Locks and Mechanisms

French Locks

French box locks manufactured during the eighteenth and nineteenth century are generally very simple mechanically speaking; many rely on, if not just one, only a few internal levers. The mechanism initially locks with one full anti-clockwise turn of the key but, unlike British locks, can then turn a further 360 degrees to essentially ‘double lock’ itself. The design of the internal lock bolt catered for this double throw action by having an elongated bolt arm. The reason for this double locking action is somewhat of an enigma as it doesn’t seem to enhance the overall security of the lock; one is left to speculate that it may serve to complicate and lengthen the work of the illegal lock picker.

An 1820's French lock in its 'double locked' position. Note the elongated bolt arm (top centre) to allow for the mechanism's double throw action.

An 1820’s French lock in its ‘double locked’ position. Note the elongated bolt arm (top centre) to allow for the mechanism’s double throw action.

The addition of a ‘curtain’ (a revolving metal keyhole sheath that prevents multiple lock picking tools gaining access to the levers) and unusually shaped drill pins help make these locks extremely hard to open without their characteristic keys, adding certain complication for any lock picker or locksmith with the unenviable task of key duplication. Drill pins in the shape of a heart, triangle, star, (playing card) spade, and cloverleaf have been known to be fitted to these French locks.

Made significant by its usage on the magnificent 1787 and 1791 French ’Nécessaire de Voyage’ boxes commissioned by Marie Antoinette, the cloverleaf shaped drill pin is believed to symbolise the Christian holy trinity.

1806 French double action lock with cloverleaf (tréfle) shaped drill pin and surrounding curtain from an Antique Jewellery Box in Cuban Mahogany, by Georges Monbro.

1806 French double action lock with cloverleaf (tréfle) shaped drill pin and surrounding curtain from an Antique Jewellery Box in Cuban Mahogany, by Georges Monbro.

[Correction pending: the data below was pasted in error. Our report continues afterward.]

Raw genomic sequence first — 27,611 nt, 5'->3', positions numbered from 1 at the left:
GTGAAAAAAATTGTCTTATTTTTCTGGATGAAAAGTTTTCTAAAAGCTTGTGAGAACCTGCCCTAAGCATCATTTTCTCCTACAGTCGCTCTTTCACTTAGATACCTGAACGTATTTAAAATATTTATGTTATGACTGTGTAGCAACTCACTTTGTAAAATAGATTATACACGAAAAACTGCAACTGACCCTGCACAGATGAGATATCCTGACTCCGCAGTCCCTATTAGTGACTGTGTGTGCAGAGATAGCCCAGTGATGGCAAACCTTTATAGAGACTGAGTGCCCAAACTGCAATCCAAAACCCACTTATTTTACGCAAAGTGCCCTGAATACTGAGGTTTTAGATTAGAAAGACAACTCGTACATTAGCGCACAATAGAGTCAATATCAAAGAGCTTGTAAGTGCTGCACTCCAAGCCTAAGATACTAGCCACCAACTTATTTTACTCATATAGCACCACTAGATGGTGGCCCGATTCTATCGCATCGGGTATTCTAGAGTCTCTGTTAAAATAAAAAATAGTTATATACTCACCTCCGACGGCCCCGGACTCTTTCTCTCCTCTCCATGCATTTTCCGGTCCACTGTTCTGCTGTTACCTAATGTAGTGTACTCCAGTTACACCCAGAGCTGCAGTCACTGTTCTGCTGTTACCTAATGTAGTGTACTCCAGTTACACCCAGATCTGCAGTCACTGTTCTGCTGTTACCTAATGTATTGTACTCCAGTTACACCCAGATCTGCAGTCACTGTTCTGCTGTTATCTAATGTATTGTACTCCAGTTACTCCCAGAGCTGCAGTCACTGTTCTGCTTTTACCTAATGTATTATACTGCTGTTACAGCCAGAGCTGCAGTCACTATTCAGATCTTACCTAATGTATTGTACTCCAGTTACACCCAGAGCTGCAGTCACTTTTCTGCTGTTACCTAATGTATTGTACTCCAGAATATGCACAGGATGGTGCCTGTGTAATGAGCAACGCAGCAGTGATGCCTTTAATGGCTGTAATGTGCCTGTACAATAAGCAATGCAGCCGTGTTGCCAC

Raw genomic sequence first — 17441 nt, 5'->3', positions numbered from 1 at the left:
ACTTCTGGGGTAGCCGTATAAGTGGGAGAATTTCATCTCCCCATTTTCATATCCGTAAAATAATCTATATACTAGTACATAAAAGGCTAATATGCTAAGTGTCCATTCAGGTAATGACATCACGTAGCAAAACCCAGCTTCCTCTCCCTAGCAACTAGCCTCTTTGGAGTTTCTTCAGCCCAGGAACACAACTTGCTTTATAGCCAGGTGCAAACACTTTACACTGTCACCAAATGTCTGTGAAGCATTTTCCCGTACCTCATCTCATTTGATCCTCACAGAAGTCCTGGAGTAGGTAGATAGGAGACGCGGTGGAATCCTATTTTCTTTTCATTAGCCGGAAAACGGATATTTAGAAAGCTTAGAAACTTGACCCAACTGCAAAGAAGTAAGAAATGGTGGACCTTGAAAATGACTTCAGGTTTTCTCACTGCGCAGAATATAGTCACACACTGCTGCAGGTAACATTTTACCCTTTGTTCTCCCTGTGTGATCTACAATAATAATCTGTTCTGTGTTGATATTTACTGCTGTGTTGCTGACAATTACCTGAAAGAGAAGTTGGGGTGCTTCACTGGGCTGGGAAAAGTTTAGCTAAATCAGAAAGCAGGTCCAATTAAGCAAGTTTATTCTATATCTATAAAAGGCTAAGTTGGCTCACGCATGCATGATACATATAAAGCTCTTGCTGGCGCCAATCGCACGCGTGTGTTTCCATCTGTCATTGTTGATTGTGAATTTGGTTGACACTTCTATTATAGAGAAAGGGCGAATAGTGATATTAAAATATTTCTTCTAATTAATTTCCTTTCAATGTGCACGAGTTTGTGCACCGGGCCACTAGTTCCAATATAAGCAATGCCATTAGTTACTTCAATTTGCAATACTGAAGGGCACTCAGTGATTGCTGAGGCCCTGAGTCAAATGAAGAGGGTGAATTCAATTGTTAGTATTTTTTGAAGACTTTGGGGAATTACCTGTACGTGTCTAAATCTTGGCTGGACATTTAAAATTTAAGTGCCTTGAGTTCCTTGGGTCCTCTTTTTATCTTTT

French antique key with a cloverleaf (tréfle) shaped shaft.

French antique key with a cloverleaf (tréfle) shaped shaft.

French antique key with a cloverleaf (tréfle) shaped shaft.

French antique key with a cloverleaf (tréfle) shaped shaft.

French Antique Jewellery Box in Cuban Mahogany, by Georges Monbro.

French Antique Jewellery Box in Cuban Mahogany, by Georges Monbro.

1789 French lock with triangular shaped drill pin and surrounding curtain.

1789 French lock with triangular shaped drill pin and surrounding curtain. Note the small prongs to the edges of the key hole; this requires a ‘Z’ shaped key bit to pass through it.

French lock fittings are externally recognisable by their cylindrical links to the top link plate and circular entry points to the main lock housing. These attributes, though subtle, weren’t found on British boxes which instead had cuboid links to the top link plate and rectangular entry points to the main lock housing.

Circular entry point to a French lock housing.

Circular entry point to a French lock housing. The Cylindrical link from the link plate engages here.

Cylindrical link on the top link plate.

Cylindrical link on the top link plate.

French Antique Jewellery Box in Palisander Wood.

Circular entry points to the lock housing, and a cloverleaf (tréfle) shaped lock drill pin and key from a French Antique Jewellery Box in Palisander Wood.